"Each warrior waited until he saw, greeted and came to a mutual understanding with the spirit of each buffalo, antelope and deer before announcing to the circle, ‘I will bring so many buffalo, antelope and deer to the tribe in the coming year.’ And so it went until, one by one, each brave met the spirit of each animal that would come to him to be killed in the next year. One by one, each warrior announced the food they would provide to the tribe in the coming year."

Again, the venerable, timeworn storyteller paused. With great passion, he looked directly into our eyes—first mine, then Tobias’. I have never felt such a piercing gaze. His look penetrated the depths of my soul. Dramatically, he drew air into his lungs. Repeating his message, he declared:

"And on this day, the entire year’s food supply for the tribe was created."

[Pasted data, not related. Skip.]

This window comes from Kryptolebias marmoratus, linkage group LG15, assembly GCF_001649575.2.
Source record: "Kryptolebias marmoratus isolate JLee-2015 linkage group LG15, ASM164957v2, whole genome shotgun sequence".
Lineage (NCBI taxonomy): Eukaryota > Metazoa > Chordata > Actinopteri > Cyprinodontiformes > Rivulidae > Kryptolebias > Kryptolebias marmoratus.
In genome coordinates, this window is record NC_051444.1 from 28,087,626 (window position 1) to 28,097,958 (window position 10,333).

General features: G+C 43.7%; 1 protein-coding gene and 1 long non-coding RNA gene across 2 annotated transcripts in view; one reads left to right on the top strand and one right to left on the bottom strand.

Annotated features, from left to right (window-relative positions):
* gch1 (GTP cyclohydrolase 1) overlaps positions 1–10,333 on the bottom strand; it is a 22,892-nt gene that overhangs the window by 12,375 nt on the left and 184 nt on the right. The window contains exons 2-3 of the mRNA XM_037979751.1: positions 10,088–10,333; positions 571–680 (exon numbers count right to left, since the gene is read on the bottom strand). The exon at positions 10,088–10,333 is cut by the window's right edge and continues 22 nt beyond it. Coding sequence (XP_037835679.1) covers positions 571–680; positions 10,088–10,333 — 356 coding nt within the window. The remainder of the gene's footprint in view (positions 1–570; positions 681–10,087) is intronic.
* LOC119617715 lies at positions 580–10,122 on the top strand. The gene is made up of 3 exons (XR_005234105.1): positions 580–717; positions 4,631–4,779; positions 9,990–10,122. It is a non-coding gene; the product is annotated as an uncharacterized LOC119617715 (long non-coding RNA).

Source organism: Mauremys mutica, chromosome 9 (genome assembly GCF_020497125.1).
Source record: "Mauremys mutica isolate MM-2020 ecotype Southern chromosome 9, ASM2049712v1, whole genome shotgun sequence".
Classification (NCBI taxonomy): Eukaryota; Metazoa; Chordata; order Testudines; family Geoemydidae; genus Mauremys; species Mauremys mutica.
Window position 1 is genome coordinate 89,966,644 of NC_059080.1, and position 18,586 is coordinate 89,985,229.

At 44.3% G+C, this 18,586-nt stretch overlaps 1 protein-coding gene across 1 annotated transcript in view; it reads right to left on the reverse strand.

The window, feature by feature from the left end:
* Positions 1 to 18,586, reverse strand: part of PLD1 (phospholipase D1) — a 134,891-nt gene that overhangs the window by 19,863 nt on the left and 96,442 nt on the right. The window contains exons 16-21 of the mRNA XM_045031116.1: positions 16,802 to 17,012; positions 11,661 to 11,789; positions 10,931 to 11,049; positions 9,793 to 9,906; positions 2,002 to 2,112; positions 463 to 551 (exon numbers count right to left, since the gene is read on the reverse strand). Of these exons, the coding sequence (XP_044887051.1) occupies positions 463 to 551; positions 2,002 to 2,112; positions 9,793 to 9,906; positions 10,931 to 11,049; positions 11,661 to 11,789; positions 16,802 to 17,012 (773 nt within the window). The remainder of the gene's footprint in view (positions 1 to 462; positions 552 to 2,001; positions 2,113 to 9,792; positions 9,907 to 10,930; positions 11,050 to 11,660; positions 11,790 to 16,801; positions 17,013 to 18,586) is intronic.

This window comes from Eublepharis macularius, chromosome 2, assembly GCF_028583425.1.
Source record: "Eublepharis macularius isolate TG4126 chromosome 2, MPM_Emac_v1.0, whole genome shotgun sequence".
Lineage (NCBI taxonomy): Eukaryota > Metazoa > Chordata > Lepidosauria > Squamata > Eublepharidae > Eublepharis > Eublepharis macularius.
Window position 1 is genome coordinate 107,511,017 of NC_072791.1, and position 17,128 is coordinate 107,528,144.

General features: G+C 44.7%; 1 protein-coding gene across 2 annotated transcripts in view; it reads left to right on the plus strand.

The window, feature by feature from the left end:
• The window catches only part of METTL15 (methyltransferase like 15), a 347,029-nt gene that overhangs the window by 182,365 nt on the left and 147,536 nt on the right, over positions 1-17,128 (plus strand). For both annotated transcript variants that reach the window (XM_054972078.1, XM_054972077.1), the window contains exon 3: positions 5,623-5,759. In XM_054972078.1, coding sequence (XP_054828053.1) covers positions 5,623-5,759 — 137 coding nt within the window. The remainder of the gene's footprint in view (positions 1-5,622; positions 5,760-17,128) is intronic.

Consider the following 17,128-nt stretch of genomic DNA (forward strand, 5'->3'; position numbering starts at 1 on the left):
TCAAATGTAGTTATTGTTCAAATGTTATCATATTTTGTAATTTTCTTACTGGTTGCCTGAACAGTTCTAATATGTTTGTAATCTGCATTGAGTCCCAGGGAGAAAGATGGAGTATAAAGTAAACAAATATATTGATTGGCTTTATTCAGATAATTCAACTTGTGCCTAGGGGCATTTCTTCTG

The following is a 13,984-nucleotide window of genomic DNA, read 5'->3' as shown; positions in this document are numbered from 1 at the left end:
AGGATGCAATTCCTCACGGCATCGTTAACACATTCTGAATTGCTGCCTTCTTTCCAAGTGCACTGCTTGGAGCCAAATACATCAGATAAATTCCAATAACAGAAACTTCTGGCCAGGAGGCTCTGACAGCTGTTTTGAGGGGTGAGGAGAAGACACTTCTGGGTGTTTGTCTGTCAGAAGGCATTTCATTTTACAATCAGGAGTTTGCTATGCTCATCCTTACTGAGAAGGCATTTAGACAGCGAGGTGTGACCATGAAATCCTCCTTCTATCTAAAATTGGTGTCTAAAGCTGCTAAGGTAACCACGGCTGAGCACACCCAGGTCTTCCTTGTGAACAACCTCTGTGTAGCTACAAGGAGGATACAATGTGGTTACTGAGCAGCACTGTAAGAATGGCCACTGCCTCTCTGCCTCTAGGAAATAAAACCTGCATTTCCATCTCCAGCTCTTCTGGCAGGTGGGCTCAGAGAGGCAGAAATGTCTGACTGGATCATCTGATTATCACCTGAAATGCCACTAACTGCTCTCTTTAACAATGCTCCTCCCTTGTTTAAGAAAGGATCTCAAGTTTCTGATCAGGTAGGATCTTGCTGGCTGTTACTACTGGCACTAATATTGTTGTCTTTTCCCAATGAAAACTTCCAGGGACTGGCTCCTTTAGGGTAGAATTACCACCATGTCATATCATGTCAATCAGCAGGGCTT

Once again, he waited until he sensed that the import of his words was fully absorbed before resuming:

"After all the braves had proclaimed the food they would bring for the coming year, the chief, medicine man and elders would bless the ceremony. All would leave the kiva knowing that on this day, the entire year’s food supply for the tribe was created."

Again, he waited, watching to see if we were fully digesting his last sentence before speaking again. He continued in a very emphatic tone:

"In the winter when the warriors could not go out hunting because there was a blizzard with snow drifts twenty feet high, the chief, medicine man, elders and braves would meet again in the kiva and wait in silent, expectant meditation. Soon, from the wind-swept prairie and the snow-covered plateaus would come a bison, a deer or an antelope. On its own, the animal would find its way into the tribal encampment and then into the kiva circle. The creature would stand in the center of the circle until it recognized the brave with whom it had made a spirit agreement. Then the animal would walk over to the warrior, stand right in front of him, and calmly allow itself to be killed in a very quick and painless way. The creature gave itself up to the brave, as previously agreed in the kiva, so that the people would have food during the harsh, winter months. For, on that special day the previous fall, the entire year’s food supply for the tribe had been created."